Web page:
Charlotte Hornets: Is Malik Monk our Lou Williams?

Malik Monk, Charlotte Hornets (Photo by Jacob Kupferman/Getty Images)
Malik Monk, Charlotte Hornets (Photo by Jacob Kupferman/Getty Images) /

After a few tough seasons for 2017 lottery pick, Malik Monk seems to be finally finding himself as a player and it’s heartwarming for Charlotte Hornets fans. 

I’ve been writing about Charlotte Hornets’ former lottery pick Malik Monk a lot recently, and so have a lot of people. In the past, articles about Malik Monk were slightly optimistic at best, but more often they were pessimistic, and deservingly so.

Malik was buried on the bench after struggling in his first couple of games in his rookie season by the head coach at the time, Steve Clifford. Season two for him was a new coach who had spoken about how important Malik would be to the success of the team; optimism was as high as it had ever been and fans were ecstatic. Malik continued to struggle that season and fan support waivered a good bit, again, probably rightfully so based on what he produced.

Now we are in his third season and second straight game scoring 25 points. Malik has found a rhythm and looks the most comfortable as I have ever seen him.

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He is the 6th man in this rotation and he has completely changed his playstyle. Instead of playing the traditional shooting guard role he has embraced his combo guard side and it has allowed him to be the incredible playmaker that he is.

He also attacks the rim now and shows his uber athleticism to put on highlight-reel dunks and finishes. This has also lead to great efficiency as well; something that he really struggled with and loomed over Malik during his first two years as a pro.

And while Malik still struggles to shoot the ball efficiently, he has been much better as of late.

I can not express how happy it makes me seeing Monk play as well as he has.

A little bit of fan outrage came the other night against Minnesota when Terry Rozier was out for the game and head coach James Borrego elected to start undrafted rookie and g-league regular Caleb Martin over Malik Monk.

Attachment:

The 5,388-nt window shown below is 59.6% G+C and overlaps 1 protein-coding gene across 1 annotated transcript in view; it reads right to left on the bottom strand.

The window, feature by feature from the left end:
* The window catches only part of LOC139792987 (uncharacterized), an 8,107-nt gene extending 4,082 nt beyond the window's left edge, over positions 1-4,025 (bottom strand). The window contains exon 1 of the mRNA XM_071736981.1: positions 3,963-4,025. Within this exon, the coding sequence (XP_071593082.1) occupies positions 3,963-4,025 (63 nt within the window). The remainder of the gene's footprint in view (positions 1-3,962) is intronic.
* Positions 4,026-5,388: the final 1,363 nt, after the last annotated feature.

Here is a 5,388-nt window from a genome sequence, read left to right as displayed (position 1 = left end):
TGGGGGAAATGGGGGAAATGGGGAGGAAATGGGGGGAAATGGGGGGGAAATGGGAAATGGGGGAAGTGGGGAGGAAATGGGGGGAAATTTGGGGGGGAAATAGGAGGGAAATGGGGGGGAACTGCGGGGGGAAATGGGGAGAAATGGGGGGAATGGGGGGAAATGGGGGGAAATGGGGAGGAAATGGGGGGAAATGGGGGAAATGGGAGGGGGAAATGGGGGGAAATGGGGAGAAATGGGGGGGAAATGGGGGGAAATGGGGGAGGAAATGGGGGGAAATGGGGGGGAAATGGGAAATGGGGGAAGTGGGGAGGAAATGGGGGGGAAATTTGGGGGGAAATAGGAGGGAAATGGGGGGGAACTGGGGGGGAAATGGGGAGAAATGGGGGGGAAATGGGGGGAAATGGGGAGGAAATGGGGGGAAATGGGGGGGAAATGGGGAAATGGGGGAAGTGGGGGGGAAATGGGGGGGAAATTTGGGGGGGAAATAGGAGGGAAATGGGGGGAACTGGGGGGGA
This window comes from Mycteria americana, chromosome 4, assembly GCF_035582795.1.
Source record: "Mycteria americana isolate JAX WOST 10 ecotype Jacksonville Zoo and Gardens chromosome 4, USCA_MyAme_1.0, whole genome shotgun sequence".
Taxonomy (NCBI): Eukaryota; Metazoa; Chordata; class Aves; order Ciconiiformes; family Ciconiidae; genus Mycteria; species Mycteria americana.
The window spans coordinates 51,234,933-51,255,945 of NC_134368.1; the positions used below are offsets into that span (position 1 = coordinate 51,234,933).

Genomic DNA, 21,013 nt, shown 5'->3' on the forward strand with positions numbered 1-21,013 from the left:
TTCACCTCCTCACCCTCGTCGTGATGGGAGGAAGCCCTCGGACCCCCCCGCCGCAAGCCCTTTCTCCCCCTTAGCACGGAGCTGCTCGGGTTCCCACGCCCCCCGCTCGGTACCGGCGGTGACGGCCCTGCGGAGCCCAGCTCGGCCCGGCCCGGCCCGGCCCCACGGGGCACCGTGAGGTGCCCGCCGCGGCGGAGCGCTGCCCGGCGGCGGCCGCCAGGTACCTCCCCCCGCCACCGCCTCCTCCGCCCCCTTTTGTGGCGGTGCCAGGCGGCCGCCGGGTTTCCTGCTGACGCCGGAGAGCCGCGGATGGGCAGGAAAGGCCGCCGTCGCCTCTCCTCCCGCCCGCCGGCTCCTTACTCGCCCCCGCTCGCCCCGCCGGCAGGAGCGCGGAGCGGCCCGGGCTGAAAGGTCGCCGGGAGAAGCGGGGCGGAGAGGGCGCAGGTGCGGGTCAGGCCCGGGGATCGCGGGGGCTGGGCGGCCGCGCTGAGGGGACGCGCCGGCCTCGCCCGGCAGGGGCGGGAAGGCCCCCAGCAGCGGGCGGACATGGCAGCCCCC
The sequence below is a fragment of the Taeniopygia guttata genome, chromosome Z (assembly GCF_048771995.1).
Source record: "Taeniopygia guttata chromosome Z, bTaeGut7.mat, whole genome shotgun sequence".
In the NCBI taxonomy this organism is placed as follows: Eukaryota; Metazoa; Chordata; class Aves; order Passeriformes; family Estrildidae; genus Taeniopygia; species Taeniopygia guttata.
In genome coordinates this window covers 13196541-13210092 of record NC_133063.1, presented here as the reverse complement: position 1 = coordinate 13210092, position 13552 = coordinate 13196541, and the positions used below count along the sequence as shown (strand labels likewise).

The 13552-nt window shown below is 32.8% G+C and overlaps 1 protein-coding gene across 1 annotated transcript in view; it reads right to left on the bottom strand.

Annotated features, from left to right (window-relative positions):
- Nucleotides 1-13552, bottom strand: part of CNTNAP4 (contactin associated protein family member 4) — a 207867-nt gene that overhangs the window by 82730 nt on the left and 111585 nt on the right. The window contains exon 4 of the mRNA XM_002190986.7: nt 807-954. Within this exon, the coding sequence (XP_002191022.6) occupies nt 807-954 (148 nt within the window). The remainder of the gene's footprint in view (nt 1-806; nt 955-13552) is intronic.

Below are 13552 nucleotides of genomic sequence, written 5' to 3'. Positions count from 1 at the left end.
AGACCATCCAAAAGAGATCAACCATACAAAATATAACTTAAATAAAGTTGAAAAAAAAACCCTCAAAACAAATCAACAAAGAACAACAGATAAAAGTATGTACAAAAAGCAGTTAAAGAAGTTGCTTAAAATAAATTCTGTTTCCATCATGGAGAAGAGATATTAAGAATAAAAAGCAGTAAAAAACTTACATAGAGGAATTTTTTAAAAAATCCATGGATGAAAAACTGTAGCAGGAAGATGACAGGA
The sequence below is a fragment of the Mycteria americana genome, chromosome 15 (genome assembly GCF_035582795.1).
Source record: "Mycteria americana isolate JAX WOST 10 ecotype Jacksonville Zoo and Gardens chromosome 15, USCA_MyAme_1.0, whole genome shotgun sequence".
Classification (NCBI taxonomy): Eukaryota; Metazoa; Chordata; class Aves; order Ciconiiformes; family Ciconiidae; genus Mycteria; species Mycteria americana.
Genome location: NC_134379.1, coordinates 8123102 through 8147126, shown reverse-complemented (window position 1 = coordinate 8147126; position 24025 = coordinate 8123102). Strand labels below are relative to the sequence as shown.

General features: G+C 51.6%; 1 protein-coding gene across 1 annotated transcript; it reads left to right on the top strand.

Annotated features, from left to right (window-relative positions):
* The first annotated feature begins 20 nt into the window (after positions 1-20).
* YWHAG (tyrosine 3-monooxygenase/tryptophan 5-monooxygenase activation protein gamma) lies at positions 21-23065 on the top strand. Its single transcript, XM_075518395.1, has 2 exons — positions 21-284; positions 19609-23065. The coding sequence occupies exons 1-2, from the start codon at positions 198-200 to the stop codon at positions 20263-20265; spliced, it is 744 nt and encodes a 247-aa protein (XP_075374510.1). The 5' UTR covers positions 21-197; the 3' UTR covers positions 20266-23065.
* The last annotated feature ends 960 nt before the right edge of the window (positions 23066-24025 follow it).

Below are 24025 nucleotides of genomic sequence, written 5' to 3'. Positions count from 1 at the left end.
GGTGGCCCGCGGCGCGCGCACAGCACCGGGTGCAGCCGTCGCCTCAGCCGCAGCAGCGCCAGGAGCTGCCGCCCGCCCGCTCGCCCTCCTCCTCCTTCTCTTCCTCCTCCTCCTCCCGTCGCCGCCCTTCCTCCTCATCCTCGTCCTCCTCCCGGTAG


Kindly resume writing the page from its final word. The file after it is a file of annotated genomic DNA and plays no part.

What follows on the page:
And while I was also on board with the idea of sliding Malik into the starting shooting guard role next to Devonte’ Graham, I also see what James Borrego was thinking. If you look at the Los Angelos Clippers’ guard Lou Williams you can see the recipe Borrego may have been cooking with.

Lou seldom starts. He is the lethal weapon that comes off the Clippers’ bench and wrecks havoc on second units. Lou Williams, just looking at his talent in a vacuum, absolutely deserves to start, and is drastically better than who he “backs up”.

Lou embraces the role and prefers to come off the bench, it has become his identity. Lou plays in crunch time and by the fourth quarter, no one cares if he started or not because he is undoubtedly in the closing unit.

Monk has stated before that he looks up to Lou Williams as a role model to model his game after. This makes a lot of sense considering his role with the Hornets right now. This is not to say that Malik doesn’t want to start or be a starter but it suggests that he is content with his role and looks to thrive in his current situation. He is doing just that as of late.

Malik could potentially become our own version of Lou Williams: a lethal weapon he comes off the bench and lights it up as one of the better players on the team and closes games as the best lineup when its crunch time.

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Seeing Malik so comfortable as the sixth man now makes me hesitant to want to change his role anytime soon. Especially considering that the two guards starting over him now are Devonte’ and Terry, so there really isn’t room now for him to be “promoted” to a starter, but even if a spot becomes vacant, I would be cautious not to ask him to adjust yet again after such great success as of recent weeks.